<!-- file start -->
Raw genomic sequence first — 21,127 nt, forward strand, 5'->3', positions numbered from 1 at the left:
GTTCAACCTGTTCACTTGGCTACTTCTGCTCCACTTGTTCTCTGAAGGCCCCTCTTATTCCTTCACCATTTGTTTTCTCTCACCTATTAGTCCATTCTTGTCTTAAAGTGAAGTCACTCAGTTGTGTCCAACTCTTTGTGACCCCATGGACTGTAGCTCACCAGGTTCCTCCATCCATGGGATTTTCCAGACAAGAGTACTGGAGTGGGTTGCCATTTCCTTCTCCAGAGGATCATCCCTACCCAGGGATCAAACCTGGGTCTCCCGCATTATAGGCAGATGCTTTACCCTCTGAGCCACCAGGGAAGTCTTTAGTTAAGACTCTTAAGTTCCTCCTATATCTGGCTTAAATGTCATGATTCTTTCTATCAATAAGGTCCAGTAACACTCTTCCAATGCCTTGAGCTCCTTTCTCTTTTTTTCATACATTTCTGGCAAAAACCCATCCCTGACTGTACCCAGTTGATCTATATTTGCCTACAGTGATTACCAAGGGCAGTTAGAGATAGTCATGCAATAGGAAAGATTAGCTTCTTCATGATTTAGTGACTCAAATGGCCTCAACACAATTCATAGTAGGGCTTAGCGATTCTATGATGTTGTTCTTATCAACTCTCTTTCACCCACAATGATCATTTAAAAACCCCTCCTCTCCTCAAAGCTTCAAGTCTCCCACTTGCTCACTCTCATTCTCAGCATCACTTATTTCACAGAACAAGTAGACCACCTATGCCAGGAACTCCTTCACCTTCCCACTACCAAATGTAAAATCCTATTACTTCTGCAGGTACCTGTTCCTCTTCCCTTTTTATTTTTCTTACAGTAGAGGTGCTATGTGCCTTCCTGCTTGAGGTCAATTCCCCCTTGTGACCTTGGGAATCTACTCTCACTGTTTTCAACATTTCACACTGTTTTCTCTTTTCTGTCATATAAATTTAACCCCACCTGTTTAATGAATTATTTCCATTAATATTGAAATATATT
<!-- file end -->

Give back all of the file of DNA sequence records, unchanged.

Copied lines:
Raw genomic sequence first — 21,127 nt, forward strand, 5'->3', positions numbered from 1 at the left:
GTTCAACCTGTTCACTTGGCTACTTCTGCTCCACTTGTTCTCTGAAGGCCCCTCTTATTCCTTCACCATTTGTTTTCTCTCACCTATTAGTCCATTCTTGTCTTAAAGTGAAGTCACTCAGTTGTGTCCAACTCTTTGTGACCCCATGGACTGTAGCTCACCAGGTTCCTCCATCCATGGGATTTTCCAGACAAGAGTACTGGAGTGGGTTGCCATTTCCTTCTCCAGAGGATCATCCCTACCCAGGGATCAAACCTGGGTCTCCCGCATTATAGGCAGATGCTTTACCCTCTGAGCCACCAGGGAAGTCTTTAGTTAAGACTCTTAAGTTCCTCCTATATCTGGCTTAAATGTCATGATTCTTTCTATCAATAAGGTCCAGTAACACTCTTCCAATGCCTTGAGCTCCTTTCTCTTTTTTTCATACATTTCTGGCAAAAACCCATCCCTGACTGTACCCAGTTGATCTATATTTGCCTACAGTGATTACCAAGGGCAGTTAGAGATAGTCATGCAATAGGAAAGATTAGCTTCTTCATGATTTAGTGACTCAAATGGCCTCAACACAATTCATAGTAGGGCTTAGCGATTCTATGATGTTGTTCTTATCAACTCTCTTTCACCCACAATGATCATTTAAAAACCCCTCCTCTCCTCAAAGCTTCAAGTCTCCCACTTGCTCACTCTCATTCTCAGCATCACTTATTTCACAGAACAAGTAGACCACCTATGCCAGGAACTCCTTCACCTTCCCACTACCAAATGTAAAATCCTATTACTTCTGCAGGTACCTGTTCCTCTTCCCTTTTTATTTTTCTTACAGTAGAGGTGCTATGTGCCTTCCTGCTTGAGGTCAATTCCCCCTTGTGACCTTGGGAATCTACTCTCACTGTTTTCAACATTTCACACTGTTTTCTCTTTTCTGTCATATAAATTTAACCCCACCTGTTTAATGAATTATTTCCATTAATATTGAAATATATT